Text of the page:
The Mark Company Penthouse Pricing Index, which applies the same methodology to a new 30th floor, 2,000-square-foot condominium, was $2,097 per square foot in February, up 4 percent from the previous month and 19 percent higher year over year.

The average price per square foot for resale condominiums, which is more volatile than the Condominium Pricing Index, was down 6 percent month over month, and is 3 percent higher than a year ago, according to The Mark Company.

Resale inventory remains extremely low. “There are now only 81 active resale listings, representing only 1.4 months of inventory at the current pace of sales,” noted Kennelly. Six months of inventory is considered the equilibrium between a buyer’s and a seller’s market.
The Mark Company has also released the February Downtown Los Angeles Trend Sheet and Pricing Index, as well as the Downtown Seattle Trend Sheet and Pricing Index.

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Finding The Right Property To Complement Your New Job

Moving to a new city? Very exciting, but where will you live? The questions just multiply from there: Should I buy or rent? Should I pay more to avoid a commute? Should I live with a roommate or alone?

It takes time to get the feel of a new city, and the house hunting process should not be rushed. A home is the largest asset – or liability – that most people ever have, and real estate is notoriously illiquid and difficult to divest. Besides, maybe you’ll hate your new job and want to leave after three months. Get to know the area before making any long term commitments, possibly by working with a local expert.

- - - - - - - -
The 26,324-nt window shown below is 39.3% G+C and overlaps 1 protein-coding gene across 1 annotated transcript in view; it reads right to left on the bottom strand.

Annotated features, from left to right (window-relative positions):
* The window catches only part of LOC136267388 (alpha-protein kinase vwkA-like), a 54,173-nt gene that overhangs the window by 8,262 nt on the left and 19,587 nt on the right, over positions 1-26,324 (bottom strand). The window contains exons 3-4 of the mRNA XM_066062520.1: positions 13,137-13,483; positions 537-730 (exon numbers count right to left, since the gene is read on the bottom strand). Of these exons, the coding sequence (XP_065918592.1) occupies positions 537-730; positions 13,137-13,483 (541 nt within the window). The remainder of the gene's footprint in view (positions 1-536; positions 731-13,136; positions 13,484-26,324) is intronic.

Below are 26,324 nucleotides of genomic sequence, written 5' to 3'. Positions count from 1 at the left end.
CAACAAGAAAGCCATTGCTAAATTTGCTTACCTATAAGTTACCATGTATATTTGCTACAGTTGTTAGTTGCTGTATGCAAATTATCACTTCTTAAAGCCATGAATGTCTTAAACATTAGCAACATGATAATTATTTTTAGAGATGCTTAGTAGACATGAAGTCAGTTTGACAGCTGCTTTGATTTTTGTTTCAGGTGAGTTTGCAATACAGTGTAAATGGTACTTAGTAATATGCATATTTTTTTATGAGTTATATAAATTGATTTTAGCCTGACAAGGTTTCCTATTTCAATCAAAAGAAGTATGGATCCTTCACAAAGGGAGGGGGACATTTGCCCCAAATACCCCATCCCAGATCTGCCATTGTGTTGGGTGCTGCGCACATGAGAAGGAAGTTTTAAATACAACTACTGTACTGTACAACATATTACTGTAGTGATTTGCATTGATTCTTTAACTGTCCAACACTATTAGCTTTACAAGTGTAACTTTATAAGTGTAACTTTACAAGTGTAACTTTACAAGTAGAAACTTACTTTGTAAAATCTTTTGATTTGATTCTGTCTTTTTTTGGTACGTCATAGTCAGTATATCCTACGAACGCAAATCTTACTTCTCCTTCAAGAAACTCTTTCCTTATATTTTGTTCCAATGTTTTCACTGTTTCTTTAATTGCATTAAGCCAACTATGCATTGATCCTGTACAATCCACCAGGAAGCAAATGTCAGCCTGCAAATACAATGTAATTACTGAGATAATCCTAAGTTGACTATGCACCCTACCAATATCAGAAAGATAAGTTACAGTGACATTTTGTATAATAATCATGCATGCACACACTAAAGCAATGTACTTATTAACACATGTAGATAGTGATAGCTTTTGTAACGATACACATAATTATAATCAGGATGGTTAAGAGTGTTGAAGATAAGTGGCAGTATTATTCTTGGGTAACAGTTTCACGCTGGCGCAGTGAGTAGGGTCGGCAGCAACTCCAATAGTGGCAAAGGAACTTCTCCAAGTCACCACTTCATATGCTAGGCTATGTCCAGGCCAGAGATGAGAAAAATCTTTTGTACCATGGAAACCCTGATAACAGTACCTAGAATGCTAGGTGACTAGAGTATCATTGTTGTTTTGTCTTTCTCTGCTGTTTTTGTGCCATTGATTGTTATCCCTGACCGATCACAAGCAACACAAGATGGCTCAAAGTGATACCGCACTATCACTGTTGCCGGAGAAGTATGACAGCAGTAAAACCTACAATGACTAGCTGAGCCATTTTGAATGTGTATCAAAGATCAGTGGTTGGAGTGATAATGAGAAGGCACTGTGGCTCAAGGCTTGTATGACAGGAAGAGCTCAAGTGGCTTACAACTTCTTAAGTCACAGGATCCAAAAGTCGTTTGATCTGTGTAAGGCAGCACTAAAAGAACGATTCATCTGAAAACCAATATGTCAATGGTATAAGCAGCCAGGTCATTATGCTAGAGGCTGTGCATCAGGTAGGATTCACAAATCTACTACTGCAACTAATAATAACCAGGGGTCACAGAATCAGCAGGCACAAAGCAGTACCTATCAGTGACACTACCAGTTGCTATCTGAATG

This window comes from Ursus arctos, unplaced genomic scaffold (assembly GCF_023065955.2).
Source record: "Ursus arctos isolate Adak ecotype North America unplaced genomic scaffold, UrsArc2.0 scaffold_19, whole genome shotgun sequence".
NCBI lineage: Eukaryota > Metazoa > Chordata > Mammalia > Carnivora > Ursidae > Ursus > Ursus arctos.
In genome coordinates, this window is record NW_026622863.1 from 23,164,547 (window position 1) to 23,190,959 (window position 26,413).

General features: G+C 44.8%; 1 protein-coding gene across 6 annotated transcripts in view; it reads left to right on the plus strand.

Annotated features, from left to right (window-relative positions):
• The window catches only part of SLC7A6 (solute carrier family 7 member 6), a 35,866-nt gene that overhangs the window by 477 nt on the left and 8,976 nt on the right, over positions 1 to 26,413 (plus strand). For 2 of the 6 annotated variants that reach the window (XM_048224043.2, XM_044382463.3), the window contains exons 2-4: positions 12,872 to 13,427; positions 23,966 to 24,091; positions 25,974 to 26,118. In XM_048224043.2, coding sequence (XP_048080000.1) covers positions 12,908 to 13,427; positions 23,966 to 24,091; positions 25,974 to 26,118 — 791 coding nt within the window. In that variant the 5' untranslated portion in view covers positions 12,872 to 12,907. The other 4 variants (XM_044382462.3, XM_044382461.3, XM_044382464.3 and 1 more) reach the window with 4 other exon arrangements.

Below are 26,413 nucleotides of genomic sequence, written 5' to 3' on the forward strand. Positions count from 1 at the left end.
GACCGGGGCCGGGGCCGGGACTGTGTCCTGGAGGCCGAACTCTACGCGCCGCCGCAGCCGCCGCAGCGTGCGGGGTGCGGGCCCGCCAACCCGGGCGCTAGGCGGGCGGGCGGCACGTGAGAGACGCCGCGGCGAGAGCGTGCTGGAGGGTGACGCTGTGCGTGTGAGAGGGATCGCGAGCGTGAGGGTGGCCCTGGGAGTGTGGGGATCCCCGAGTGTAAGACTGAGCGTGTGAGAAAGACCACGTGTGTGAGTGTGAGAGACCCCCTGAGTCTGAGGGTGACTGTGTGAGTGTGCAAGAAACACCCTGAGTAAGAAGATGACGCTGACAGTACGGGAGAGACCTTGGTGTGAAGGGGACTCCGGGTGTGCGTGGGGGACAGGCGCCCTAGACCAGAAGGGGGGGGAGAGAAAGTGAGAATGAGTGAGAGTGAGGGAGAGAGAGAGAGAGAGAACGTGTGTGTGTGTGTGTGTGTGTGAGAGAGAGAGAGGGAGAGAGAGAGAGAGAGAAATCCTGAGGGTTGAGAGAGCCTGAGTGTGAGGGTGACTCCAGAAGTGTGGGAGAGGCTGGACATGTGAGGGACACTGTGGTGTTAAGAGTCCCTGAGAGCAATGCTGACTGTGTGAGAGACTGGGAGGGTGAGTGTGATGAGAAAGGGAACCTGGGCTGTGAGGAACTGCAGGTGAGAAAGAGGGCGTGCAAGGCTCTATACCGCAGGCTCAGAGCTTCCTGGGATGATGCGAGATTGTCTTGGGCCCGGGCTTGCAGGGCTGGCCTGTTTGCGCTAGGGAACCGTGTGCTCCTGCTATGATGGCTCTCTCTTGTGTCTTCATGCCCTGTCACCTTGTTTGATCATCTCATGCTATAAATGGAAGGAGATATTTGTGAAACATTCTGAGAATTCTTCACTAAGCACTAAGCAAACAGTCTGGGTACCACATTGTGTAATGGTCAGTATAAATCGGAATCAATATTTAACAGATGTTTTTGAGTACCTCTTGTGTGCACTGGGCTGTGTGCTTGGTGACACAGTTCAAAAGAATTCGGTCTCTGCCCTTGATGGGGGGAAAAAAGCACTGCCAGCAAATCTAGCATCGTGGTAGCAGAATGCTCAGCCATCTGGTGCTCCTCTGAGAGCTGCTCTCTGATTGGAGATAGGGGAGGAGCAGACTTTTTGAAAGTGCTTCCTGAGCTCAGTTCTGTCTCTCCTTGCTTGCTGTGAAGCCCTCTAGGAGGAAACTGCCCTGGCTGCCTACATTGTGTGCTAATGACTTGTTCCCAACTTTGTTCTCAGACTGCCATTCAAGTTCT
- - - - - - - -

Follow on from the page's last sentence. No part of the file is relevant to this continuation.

As the search for rental housing begins, keep your unique needs firmly in mind. If you have a pet, remember that not all landlords accept pets, and ask about pet policies first when contacting property managers. If you own a car, how available or expensive is nearby parking? If you don’t own a car, start looking at maps of the city’s public transportation and car-share services like Zipcar. Consider a neighborhood’s’ “walkability”, or how accessible by foot amenities like grocery stores, restaurants, entertainment, nightlife, shopping and other conveniences are.